It's true then. Thom Yorke is soundtracking Luca Guadagnino's reimagining of the 1977 Dario Argento horror flick. And here is as much proof as you'd need. The soundtrack is a mix of score work, interludes and some actual normal songs featuring Thom singing. If you are a Radiohead fan you should be excited. If you are a fan of the horror genre you should also be excited.
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So. Finally, here’s the latest work from Thom “Thomas, Grand old Duke of” Yorke -- and it’s his soundtrack to Luca Guadagnino’s ‘reimagining’ of the classic 1977 Dario Argento horror flick Suspiria. And very suspenseful it all is too. It begins all ominous, intensely atmospheric so that I’m actually on the edge of my seat from the outset of this review (not very comfortable, so please don’t try this at home). Jaggedly building electronics subside to let in plinking ‘droplets’ of piano and eerily dissonant strings. This is very different to Goblin’s soundtrack to the original film, of course, and pretty different to Yorke’s work with his side-project ‘Radiohead’. Bit of background info, there.
The third track in is actually a song, featuring Thom’s piano which he plays in a circling melody in 3/4 time. A spooky waltz complete with Yorke’s trademark mourn-falsetto vocal. That’s ‘Suspirium’, and yes it’s a delicate, pretty and -- appropriately enough -- haunting little tune that sees our protagonist grasping with Latin and his attempts to conjugate the verb ‘Suspiriatum’ -- literally, to make a spooky film soundtrack (with a very long, loud exhale). He also sings on ‘Has Ended’, and it’s beautiful. Oh, also on ‘Open Again’ with even more layers of melancholy, quiet guitar and swirling SpookSounds ©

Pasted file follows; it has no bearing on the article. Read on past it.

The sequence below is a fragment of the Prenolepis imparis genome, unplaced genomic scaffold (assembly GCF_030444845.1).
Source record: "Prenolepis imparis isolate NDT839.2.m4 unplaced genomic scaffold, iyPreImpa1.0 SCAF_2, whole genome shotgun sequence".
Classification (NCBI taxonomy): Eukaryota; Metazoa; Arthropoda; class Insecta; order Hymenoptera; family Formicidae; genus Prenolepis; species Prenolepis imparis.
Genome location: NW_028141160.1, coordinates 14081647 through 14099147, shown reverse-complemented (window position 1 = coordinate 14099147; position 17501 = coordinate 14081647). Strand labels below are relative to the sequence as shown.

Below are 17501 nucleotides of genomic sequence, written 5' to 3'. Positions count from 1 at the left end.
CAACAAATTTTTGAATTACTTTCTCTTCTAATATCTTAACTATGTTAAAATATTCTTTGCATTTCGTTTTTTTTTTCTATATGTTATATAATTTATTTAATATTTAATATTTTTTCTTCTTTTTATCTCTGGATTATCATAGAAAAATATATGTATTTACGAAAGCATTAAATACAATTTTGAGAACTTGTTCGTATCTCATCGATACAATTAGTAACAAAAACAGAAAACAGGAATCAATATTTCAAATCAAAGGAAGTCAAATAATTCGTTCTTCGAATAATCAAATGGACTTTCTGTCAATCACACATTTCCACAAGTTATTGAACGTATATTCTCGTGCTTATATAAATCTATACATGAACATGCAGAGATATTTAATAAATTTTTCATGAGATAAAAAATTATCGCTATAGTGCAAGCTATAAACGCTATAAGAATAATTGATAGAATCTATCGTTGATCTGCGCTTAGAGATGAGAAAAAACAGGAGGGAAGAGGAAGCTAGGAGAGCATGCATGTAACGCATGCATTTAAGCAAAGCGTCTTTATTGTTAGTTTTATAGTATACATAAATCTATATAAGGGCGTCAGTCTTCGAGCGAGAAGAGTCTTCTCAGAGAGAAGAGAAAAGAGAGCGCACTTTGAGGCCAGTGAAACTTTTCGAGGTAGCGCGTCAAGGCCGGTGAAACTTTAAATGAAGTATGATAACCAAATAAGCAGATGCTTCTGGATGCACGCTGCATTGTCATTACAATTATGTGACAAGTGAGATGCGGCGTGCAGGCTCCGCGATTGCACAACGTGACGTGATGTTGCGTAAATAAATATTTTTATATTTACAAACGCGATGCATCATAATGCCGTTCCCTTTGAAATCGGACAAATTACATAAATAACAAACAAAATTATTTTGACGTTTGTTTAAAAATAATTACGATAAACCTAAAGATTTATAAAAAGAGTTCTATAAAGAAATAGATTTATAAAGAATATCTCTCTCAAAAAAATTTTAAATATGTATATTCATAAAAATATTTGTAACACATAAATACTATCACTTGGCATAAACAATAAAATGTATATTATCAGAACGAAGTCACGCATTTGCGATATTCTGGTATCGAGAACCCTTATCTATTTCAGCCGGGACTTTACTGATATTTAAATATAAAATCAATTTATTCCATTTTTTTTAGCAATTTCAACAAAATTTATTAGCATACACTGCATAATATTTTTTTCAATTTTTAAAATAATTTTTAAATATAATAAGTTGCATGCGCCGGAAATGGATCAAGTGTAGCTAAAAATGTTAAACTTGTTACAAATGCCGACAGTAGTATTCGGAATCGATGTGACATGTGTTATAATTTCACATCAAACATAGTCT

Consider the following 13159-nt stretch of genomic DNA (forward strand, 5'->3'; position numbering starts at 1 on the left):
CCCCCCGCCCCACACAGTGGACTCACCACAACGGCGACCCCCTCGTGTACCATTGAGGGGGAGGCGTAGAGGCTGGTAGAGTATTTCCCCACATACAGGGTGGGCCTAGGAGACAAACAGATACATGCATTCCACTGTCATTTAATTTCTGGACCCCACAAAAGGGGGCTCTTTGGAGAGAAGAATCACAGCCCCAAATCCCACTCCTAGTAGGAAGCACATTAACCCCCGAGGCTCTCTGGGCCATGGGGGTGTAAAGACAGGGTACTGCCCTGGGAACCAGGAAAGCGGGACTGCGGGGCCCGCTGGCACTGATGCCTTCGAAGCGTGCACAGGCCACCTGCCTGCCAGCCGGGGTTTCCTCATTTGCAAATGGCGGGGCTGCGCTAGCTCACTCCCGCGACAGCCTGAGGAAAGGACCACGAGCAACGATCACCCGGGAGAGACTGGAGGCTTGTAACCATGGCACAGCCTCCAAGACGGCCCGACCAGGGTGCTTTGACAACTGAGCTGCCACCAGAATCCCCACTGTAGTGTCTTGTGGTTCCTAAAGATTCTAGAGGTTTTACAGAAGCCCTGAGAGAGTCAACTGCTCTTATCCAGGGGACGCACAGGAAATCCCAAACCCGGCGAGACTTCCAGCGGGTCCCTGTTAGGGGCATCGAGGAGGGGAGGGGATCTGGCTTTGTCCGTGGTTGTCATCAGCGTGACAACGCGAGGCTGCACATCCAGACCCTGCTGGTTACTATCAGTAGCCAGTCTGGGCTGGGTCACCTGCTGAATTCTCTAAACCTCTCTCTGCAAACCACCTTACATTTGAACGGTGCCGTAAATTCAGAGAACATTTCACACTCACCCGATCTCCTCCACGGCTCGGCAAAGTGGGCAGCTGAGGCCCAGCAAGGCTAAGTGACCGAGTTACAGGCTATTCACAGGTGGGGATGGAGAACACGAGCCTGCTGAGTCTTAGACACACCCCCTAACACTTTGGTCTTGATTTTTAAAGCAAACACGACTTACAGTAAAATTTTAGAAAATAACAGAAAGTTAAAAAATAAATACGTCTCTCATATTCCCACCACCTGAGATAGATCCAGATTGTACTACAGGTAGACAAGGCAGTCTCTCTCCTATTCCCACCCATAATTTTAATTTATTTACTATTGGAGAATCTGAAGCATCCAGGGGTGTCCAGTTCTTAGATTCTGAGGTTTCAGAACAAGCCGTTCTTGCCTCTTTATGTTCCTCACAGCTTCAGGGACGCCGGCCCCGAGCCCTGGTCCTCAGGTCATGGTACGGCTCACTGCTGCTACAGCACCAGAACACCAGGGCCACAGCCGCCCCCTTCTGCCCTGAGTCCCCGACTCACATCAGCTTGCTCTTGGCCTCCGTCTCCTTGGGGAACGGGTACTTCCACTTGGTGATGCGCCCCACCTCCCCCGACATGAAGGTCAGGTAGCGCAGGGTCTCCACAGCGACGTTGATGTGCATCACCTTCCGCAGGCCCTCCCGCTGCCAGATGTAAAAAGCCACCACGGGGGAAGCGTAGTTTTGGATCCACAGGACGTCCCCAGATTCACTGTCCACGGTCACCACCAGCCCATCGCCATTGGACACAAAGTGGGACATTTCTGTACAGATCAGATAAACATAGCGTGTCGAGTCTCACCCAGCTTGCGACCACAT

Loving the little synth interludes, apparently made on ‘modular’ synths in keeping with the film’s Berlin, 1977 setting -- nicely done. Love a good staging. I love the gothic choir on track 8, ‘Sabbath Incantation’ even more (maybe I’m a secret Goth). Maybe. Anyway, this whole OST album is very very looong, and there are a whole heap of shadowy drones and little surprise noises along the way, especially on the review ‘phones. Track 20 (of 25) is the longest, all 14 minutes of it tucked away on side 4 of the vinyl -- a harrowing drone spectacular (spooktacular?) with voice, effects and other weirdness all stretched out like all the Thoms in the world howling at the moon in slow motion, over and over again into the great yonder.
All this extra drama no doubt boosts the atmospherics of Guadagnino’s masterpiece to even greater theatrical heights. Can’t wait to actually watch the film. A Halloween treat, no less.
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- Suspiria (Music for the Luca Guadagnino Film) by Thom Yorke
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